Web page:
5. You can convince yourself you need anything. But most of the time we just don’t. Not buying new clothes hasn’t been an inconvenience at all. I’ve managed to find myself outfits every occasion that’s come up. Not shopping for new outfits has saved me time, money and headspace – instead of worrying what I need to shop for I know I don’t do that and make do with what I have. There might be something I do need eventually, but having to make do with what I have has made me realise that I could probably keep making do indefinitely. Which is actually a little bit surprising.

What being ALIVE means to me

This post is part of the ALIVE in Berlin Blog Tour, which is spreading the power of ALIVENESS to the masses. Alive in Berlin is a global gathering devoted to personal transformation that takes place on the 30th and 31st of May 2014 in Europe’s most exciting cityThe event will bring together world-class experts, visionaries and change makers from a variety of communities and disciplines. Together, we’ll explore the common threads that connect us and make us come alive. To learn more and join us, click here.

If you’d asked me what makes me come alive a few days ago I would have said something different to what I’m about to say now. In the middle of a hectic week of parties, gigs and lunches with old friends I would have said: “Inspiring people, amazing music and great wine.” These things will still sometimes make me feel at the top of the world, but after a solid six days of them you can start to feel the opposite of alive. Today, I feel alive again because of ten hours sleep, a five mile run and all day by myself to think and to write.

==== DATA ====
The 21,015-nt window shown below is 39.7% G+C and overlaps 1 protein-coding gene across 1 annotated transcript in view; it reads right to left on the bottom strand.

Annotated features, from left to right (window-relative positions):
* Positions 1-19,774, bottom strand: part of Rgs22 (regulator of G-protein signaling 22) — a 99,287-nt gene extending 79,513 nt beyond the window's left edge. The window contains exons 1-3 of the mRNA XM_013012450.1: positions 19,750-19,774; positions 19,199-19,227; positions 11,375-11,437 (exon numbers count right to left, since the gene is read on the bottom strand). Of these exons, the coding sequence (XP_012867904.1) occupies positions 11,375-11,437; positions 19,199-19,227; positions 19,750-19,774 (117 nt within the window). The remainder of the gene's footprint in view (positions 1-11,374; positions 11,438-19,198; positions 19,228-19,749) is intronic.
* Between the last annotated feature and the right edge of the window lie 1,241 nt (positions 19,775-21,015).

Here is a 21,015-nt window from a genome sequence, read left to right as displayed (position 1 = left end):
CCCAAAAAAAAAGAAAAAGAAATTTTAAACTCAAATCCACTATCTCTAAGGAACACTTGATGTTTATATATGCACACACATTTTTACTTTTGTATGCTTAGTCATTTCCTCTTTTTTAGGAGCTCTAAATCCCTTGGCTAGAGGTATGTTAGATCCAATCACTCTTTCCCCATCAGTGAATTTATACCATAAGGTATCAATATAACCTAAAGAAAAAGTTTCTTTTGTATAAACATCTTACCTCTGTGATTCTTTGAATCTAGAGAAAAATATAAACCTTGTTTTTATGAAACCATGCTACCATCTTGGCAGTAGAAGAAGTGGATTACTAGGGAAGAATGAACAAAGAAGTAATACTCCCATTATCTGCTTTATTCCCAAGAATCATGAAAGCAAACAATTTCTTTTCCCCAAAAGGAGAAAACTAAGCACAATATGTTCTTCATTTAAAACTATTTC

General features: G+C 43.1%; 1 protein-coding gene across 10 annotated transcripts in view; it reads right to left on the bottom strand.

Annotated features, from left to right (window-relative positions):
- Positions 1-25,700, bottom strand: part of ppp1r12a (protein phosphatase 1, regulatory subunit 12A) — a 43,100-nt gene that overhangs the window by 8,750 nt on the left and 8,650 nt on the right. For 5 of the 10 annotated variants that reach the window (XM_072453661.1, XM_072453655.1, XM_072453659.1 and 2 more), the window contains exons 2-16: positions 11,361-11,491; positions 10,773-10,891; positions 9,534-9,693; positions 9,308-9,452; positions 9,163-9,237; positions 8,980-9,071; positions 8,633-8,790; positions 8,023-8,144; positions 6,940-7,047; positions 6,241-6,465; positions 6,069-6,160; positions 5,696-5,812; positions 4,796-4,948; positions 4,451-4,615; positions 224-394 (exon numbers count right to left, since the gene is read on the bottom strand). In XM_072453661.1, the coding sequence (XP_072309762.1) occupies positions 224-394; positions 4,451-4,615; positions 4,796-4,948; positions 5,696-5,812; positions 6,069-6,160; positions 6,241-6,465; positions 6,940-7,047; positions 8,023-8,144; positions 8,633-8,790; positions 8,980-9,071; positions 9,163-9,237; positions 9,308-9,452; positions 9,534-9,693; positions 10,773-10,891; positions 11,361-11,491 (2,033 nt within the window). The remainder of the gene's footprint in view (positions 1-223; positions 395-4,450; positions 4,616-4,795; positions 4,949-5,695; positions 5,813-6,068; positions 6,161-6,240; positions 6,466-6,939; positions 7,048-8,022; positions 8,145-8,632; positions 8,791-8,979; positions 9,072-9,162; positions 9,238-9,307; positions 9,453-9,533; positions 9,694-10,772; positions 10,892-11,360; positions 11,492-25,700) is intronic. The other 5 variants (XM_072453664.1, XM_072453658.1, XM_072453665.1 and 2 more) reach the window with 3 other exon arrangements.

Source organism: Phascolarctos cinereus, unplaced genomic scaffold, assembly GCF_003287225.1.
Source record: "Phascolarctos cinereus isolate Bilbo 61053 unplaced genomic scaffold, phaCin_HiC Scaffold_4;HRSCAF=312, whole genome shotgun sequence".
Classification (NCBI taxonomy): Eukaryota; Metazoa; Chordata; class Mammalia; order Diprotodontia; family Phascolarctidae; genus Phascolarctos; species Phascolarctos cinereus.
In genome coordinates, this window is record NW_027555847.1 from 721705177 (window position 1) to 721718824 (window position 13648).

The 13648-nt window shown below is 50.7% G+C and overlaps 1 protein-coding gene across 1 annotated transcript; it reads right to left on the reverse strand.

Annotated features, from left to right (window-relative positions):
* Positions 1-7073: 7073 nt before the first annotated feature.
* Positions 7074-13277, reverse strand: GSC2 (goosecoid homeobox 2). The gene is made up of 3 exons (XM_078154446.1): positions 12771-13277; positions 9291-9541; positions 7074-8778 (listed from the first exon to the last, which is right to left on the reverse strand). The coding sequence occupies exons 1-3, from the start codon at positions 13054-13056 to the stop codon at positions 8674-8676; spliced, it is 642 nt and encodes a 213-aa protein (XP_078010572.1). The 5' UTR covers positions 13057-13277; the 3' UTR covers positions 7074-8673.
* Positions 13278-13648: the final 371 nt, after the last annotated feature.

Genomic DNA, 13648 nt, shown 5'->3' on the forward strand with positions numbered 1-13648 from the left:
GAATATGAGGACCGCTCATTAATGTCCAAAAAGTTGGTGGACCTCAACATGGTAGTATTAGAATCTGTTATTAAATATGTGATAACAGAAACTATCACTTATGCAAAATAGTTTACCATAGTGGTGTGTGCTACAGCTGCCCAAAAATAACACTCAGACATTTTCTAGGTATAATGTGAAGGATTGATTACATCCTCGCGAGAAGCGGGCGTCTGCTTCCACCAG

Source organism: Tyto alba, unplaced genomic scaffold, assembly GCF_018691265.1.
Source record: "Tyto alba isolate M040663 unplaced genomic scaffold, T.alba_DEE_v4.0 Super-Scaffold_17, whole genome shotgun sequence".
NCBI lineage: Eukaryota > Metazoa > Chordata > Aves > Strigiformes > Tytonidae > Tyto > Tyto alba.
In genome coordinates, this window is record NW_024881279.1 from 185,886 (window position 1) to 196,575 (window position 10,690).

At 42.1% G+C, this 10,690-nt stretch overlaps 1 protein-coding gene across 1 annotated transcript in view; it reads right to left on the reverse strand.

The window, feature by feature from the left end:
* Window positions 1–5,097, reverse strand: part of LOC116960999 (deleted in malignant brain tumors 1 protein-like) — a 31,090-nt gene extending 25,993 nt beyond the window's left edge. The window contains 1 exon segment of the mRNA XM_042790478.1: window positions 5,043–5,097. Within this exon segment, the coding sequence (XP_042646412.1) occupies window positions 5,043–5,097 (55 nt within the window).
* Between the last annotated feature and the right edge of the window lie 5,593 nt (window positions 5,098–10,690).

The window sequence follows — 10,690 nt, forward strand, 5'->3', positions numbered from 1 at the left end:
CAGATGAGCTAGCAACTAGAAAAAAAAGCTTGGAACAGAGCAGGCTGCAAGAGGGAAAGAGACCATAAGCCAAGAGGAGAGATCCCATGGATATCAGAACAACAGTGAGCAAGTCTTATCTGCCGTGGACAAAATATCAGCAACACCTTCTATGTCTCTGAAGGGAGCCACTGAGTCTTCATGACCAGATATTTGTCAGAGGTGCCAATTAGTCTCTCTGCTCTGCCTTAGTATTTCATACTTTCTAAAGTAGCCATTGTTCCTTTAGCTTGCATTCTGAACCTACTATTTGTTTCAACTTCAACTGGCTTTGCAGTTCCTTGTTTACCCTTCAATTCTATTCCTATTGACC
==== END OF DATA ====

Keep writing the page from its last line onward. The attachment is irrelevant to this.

So, to recap, what being alive means to me is: partying all night but getting loads of sleep, being around great people but spending time by myself, indulging in rich food and alcohol but eating light meals and running a lot.

Yes, you heard that right. What being alive means to me is a lot of contradictions, because life is messy and confusing. But if you don’t let this bother you too much, it can also be a hell of a lot of fun.

Part of the fun for me is about learning about myself and what makes me come alive. By making a note of when I feel most inspired I’ve been able to change my life to include more of these things, and less of the other stuff.

Some things that make me feel alive are: